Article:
There is a bird in South America that eats gold. It's a kind of turkey, and it's black. This bird, whose name I don't know, and even if I knew I wouldn't tell you, follows fast-moving streams and zeroes in on sparkling gold flakes. The gold deposits in its gullet. The locals catch the bird, split it open, and take out a chunk of gold sufficient to build a thatched hut from the proceeds. Shrewder people actually follow the gold-eating birds along the streams and pan where they dive.
As soon as I heard about it, I called my friend Larry, who loves exotic schemes. His last venture, a coffee-bean farm in Costa Rica, specialized in coffee beans eaten and excreted by goats, which makes the coffee more valuable than gold or cocaine. The trouble was that he had to import the goats from Kenya and when they got to Costa Rica they refused to eat the beans, preferring the fencing around the plantation instead. Larry did eventually corral the goats and persuade them to eat his coffee beans, but not before several of them went on a hunger strike and died for their principles. (Or principle, which in this case was: we only eat Kenyan coffee!). Starbucks was interested at first, but the prohibitive cost put them out of contention, so Larry ended up packaging his own and selling the stuff by the ounce to rock stars and Hollywood types. An ounce of Kenyan-goat-Costa Rican coffee came to $3,000 plus shipping. The packages were produced in the U.S. by a Boston printer who specialized in letter-press on handmade paper and shipped to Larry by Federal Express. The design on each package was a wood-block print by a different artist, so that Larry employed at least 50 artists initially. Later, when the sales stalled at around four packages, Larry sold the farm at a loss to a Miami guy with shades.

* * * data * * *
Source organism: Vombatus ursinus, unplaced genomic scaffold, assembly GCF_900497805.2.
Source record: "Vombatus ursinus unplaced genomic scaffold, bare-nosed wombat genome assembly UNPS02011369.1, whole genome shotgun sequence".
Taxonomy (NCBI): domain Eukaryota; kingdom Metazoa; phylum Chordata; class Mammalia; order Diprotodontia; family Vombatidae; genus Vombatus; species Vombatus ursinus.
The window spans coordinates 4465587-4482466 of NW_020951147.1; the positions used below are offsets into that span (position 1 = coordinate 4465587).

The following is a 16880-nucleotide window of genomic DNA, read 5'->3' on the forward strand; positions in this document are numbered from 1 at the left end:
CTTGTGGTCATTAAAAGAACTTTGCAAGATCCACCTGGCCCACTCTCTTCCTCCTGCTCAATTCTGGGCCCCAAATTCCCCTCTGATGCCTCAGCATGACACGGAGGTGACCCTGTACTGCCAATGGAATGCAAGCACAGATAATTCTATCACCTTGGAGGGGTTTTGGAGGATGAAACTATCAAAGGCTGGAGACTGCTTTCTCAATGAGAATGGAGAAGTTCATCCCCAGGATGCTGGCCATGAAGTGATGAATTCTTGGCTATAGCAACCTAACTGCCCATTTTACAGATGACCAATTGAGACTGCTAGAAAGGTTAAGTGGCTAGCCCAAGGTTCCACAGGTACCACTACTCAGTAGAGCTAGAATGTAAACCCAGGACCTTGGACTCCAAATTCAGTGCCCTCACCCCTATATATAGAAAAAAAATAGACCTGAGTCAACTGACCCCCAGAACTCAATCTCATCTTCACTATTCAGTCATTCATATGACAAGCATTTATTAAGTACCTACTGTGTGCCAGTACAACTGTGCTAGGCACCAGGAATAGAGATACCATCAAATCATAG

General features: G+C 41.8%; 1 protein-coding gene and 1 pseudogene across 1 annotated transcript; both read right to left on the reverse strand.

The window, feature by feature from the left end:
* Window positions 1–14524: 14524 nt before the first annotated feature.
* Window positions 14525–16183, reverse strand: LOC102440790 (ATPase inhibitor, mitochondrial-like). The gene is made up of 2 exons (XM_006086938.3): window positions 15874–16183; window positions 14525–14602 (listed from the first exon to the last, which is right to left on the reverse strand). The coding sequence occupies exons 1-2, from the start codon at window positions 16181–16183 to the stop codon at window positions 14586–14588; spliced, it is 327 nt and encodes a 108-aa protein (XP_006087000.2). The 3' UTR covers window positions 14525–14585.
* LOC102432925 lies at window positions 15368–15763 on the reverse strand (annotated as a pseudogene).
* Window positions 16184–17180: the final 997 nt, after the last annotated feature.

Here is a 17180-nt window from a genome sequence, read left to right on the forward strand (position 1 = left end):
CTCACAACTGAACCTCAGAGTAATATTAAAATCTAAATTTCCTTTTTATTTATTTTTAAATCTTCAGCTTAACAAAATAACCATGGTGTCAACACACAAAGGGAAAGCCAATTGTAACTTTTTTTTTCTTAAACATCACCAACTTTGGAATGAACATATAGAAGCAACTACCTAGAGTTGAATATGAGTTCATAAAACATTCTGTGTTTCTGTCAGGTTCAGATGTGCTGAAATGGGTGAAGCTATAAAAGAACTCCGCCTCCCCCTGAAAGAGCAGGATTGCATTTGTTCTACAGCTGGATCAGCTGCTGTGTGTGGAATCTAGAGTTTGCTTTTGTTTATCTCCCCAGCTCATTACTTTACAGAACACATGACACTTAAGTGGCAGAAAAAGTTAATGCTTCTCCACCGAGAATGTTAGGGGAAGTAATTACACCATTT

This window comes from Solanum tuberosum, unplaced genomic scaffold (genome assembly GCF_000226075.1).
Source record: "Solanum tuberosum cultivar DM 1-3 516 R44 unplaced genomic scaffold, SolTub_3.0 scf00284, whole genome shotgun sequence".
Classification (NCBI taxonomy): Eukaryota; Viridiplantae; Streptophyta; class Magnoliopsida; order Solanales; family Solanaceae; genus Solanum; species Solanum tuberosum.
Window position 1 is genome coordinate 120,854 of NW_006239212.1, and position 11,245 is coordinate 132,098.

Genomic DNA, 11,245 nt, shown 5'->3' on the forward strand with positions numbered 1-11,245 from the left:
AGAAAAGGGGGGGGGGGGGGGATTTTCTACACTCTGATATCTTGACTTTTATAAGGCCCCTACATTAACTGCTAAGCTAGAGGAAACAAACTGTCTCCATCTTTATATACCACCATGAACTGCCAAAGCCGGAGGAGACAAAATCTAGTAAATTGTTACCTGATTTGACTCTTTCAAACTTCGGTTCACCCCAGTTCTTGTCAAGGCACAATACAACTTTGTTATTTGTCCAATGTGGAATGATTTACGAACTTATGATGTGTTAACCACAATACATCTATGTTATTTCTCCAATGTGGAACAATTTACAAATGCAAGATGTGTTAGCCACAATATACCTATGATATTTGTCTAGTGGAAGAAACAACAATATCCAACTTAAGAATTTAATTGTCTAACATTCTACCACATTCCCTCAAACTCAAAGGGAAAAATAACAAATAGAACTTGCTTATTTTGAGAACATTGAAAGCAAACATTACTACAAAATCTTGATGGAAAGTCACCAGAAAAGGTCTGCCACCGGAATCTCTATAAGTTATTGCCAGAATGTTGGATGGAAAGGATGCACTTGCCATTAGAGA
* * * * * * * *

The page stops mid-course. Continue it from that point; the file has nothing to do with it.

Fate intervened at the last minute in Larry's favor when, just as he was about to throw himself into the fast-flowing Corobici, his cell phone rang. It was his mother, calling from the U.S. to tell him that the 46 remaining packages sold on e-Bay for $75,000 each, because of the original art. One of the wood-block artists had, it appears, become so hugely marketable in the three months since Larry's failure, that he pulled up the remaining 45 artists in his wake, and now they were all worth more than the coffee. The draw, however, was also the coffee, because the buyers thought it a part and parcel of the artistic vision. So, what started out as coffee and didn't sell, did very well when it became art.
"Hey, Larry," I said, "there is this bird in South America that eats gold. What we do is buy us a canoe and just follow the suckers down the stream with a couple of sieves and shovels. We find out where they nest, buy the land, and start raising them. With our own flock of gold-eating birds we should clear a lot."
Larry heard me. "Shoot," he said, "we'd be doing what the Spanish couldn't when they came to the U.S. They looked for gold in all the wrong places."
"Whatever," I said. "It wasn't the U.S. back then, and it still isn't where they got the gold bird, or your coffee and goats, for that matter, but why hold that against anybody? It's the global economy, remember?"
He remembered. We've got plane tickets.
Andrei's new book is New Orleans, Mon Amour: Twenty Years of Writing From the City.